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What defines a mineral's 'quality?' - (13)
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Tracy




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PostPosted: Mar 22, 2008 10:18    Post subject: Re: What defines a mineral's 'quality?' - (13)  

Pete - not meaning to be a trouble-maker here...I have heard it said that black/white mineral specimens are less desirable than colored minerals, but does this speak more to popularity than to quality? These two elements are often hard to tease apart from each other, but I would not regard them as interchangeable...? (in other words, aren't there plenty of high-quality ferberite and schorl and milky quartz specimens out there) With respect to "durability" and clarity, I can see where there might be more overlap, but not with color versus black and white (think photography for example).

Sorry if I missed something here...
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Konstantinos Ch.




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PostPosted: May 14, 2008 09:11    Post subject: Re: What defines a mineral's 'quality?' - (13)  

Hello all!

Wonderful topic! I love it!

This is my opinion :

Quality equals rarity.Not rarity of the mineral species, but rarity of the specimen. Now, what defines rarity of a specimen:

1- Aesthetics- Color, clarity, position of crystals, luster, displayability, form, combination of species, sharpness of crystals, shape of crystals , trim-work , overall appearance. A specimen that exhibits all or most of this characteristics is rarer than a specimen that doesn't, so it's of higher quality.

2- Locality - Some localities are famous because they produce the best representatives of some mineral species. The specimens of that very species from this locality are of higher quality. Some species rarely come out of a specific locality with specimen-grade crystals, so, although they are not the best representatives of the species, the specimens are considered to be of high quality. For example Azurite from Tsumeb is the best and it is considered to be of high quality. However, the Mexican ones are very fine for Mexico and are still considered of good quality. When a specimen of Mexican Azurite is equal to one from Tsumeb considering all the factors except locality, the first specimen is of higher rarity (and so quality...) than the second.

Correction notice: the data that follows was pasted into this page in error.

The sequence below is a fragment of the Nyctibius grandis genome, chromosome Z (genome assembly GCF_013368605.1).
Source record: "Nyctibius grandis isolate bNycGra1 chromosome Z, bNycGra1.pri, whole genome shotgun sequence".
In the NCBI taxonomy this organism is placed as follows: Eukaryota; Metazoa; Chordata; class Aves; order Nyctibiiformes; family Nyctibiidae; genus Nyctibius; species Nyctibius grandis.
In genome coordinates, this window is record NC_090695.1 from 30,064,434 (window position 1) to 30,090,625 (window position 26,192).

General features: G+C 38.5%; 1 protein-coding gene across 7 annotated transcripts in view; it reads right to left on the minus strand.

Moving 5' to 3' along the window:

3- Condition -Very important ! Damage and contacts reduce the quality of a specimen. However, a collector has to consider other factors, too , like the delicacy of the species and comparison to similar specimens in existence- for example, as I always say, totally pristine specimens from Madan are VERY RARE, so I tolerate minor damages for my collection. Also, trim-work related to the condition like repairs reduce the quality.

4- Size of crystals- This counts the most for species that rarely come out in big crystals or rarely the larger crystals are aesthetic. For example, Shigaite, The bigger the crystal, the higher the quality.

5- Size of specimen- Since collectors started to specialize their collections at a specific size of specimens (thumbers, miniatures , small cabinets etc. ) we have to consider this factor, too. A Thumbnail of a Topaz should be judged as a thumbnail of a Topaz, not just as Topaz specimen. There may be several specimens of bigger size that are of higher aesthetics, but when at this size a specimen can't get better, then it's rarer.

6- Mineralogical importance- Rare crystal habits, well-defined crystal faces , symmetry in crystal form, crystal twinning, inclusions , skeletal or other special growth , natural etching and polishing, pseudomorphy, fluorescence, dichroism and in general all the mineralogical phenomena that occur rarely are factors that increase the quality, when a specimen exhibits any of them.

7-Mineral species- Of course, when a mineral species is rare, the specimen is rare. However, the grade of rarity of such a specimen depends on the number of similar pieces in existence. If we have a find of 200 similar pieces of a rare mineral and a single specimen of a common mineral with a unique habit for its species, the latter is much rarer specimen, independently the species of the 200 specimens is rarer in general.